Published: Fri, September 15, 2017
Markets | By Terence Owen

Watch the many explosions that led to SpaceX's successful rocket landings

Watch the many explosions that led to SpaceX's successful rocket landings

The many crashes of SpaceX were just captured in a single video edited by none other than Elon Musk. Then he went and did the damn thing.

There's an old quote about failure often attributed to Thomas Edison, and while he may not have actually said it, it rings true here: I have not failed. The video, which is perfectly titled "How Not to Land an Orbital Rocket Booster", does a great job of explaining each failure, with a bit of humor along the way.

In March of 2013, SpaceX first announced that they'd be equipping Falcon 9 first stages to land after takeoff. SpaceX rocket failures have happened thanks to faulty sensors, running out of fuel or oxygen too early, bad valves, no hydraulic fluid, and even the collapse of one of its landing legs. SpaceX also launched three missions this year in expendable configuration - which of course means they didn't attempt to land them at all.

The fact that the company can now release the video - revealing several clips of new footage - shows just how far the company has come.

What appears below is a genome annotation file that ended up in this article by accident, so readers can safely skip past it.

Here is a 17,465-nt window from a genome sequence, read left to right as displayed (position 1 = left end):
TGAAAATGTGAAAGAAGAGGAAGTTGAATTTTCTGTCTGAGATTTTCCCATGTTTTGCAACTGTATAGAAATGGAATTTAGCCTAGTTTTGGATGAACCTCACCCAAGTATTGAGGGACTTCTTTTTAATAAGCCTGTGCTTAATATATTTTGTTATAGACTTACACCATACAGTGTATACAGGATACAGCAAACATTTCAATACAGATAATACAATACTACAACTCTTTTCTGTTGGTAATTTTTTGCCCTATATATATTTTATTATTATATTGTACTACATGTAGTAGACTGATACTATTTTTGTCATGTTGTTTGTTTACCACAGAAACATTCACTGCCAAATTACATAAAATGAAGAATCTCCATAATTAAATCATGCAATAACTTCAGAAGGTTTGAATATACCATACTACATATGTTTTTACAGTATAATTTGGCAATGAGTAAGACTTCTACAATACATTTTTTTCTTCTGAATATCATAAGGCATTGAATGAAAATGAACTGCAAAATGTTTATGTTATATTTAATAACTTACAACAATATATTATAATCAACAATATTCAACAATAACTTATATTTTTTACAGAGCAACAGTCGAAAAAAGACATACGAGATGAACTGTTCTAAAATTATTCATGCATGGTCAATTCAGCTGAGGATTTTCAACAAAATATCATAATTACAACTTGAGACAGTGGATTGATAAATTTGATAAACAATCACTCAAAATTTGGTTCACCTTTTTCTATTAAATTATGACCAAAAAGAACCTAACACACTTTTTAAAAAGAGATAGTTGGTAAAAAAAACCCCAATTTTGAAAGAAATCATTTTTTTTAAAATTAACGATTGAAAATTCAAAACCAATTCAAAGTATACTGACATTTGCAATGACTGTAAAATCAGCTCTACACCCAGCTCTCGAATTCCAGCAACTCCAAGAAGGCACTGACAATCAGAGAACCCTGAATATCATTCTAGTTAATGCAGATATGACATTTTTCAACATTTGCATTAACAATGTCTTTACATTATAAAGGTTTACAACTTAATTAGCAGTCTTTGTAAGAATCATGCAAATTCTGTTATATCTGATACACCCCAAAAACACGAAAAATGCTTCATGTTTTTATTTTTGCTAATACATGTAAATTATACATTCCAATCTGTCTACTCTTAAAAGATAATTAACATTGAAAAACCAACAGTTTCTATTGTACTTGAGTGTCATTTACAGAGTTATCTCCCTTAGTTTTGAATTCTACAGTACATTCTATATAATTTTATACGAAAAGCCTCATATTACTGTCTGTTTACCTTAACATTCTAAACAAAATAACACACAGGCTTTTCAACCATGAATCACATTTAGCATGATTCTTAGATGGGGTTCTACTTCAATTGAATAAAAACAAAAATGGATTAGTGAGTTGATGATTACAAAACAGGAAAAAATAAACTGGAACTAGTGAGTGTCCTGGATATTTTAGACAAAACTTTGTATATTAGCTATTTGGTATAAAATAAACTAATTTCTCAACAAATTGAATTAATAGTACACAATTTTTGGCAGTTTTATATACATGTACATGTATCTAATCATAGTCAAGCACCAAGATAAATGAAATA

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Musk tweeted Thursday that when the Falcon rocket's upper stage and the cargo enclosure can also be retrieved and reused, launch costs will drop by a factor of more than 100.

Here's what one of those successful landings looked like.

For now, SpaceX's first-stage boosters- 15 stories tall - separate shortly after liftoff and fly back to Cape Canaveral Air Force Station or an ocean platform for a vertical touchdown. In that same time, SpaceX has orchestrated 16 successful Falcon 9 first stage landings. The landing of flight 23 resulted in the first stable FULL landing at sea in April of 2016.

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